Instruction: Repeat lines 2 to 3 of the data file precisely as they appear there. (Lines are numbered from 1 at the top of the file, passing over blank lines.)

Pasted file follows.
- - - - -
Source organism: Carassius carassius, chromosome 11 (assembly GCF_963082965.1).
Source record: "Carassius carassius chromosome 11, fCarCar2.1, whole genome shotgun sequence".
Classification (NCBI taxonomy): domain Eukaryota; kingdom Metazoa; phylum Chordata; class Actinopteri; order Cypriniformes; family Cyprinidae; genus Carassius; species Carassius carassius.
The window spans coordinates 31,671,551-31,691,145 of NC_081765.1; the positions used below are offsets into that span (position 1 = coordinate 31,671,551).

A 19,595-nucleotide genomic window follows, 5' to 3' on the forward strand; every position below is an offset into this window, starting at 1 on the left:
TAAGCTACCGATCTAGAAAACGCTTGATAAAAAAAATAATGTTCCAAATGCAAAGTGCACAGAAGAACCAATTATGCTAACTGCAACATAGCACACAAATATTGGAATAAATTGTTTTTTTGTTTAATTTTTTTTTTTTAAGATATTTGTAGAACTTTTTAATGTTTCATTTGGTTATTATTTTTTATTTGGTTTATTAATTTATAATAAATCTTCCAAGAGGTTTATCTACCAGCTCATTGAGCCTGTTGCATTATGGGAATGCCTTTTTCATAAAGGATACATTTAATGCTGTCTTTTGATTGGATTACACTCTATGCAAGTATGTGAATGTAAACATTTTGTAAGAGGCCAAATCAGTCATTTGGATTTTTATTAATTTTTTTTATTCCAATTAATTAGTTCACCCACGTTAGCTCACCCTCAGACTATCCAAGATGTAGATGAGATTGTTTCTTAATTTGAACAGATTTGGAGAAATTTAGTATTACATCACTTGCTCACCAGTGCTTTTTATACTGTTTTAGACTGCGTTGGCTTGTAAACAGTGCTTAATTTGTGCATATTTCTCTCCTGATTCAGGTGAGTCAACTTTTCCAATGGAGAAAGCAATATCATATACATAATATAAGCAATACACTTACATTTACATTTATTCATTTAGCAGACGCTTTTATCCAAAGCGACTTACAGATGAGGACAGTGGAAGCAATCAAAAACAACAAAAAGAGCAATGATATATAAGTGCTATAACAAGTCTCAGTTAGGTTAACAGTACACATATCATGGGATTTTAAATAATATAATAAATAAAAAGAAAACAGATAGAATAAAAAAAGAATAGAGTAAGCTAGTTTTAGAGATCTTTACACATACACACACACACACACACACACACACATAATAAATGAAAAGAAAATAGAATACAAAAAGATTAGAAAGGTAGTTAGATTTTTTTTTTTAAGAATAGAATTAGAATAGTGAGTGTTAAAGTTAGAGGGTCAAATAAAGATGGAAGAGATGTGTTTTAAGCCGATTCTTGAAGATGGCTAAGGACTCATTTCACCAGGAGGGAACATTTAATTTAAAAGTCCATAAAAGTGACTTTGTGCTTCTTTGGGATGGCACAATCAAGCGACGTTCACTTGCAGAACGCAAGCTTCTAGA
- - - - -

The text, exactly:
Source record: "Carassius carassius chromosome 11, fCarCar2.1, whole genome shotgun sequence".
Classification (NCBI taxonomy): domain Eukaryota; kingdom Metazoa; phylum Chordata; class Actinopteri; order Cypriniformes; family Cyprinidae; genus Carassius; species Carassius carassius.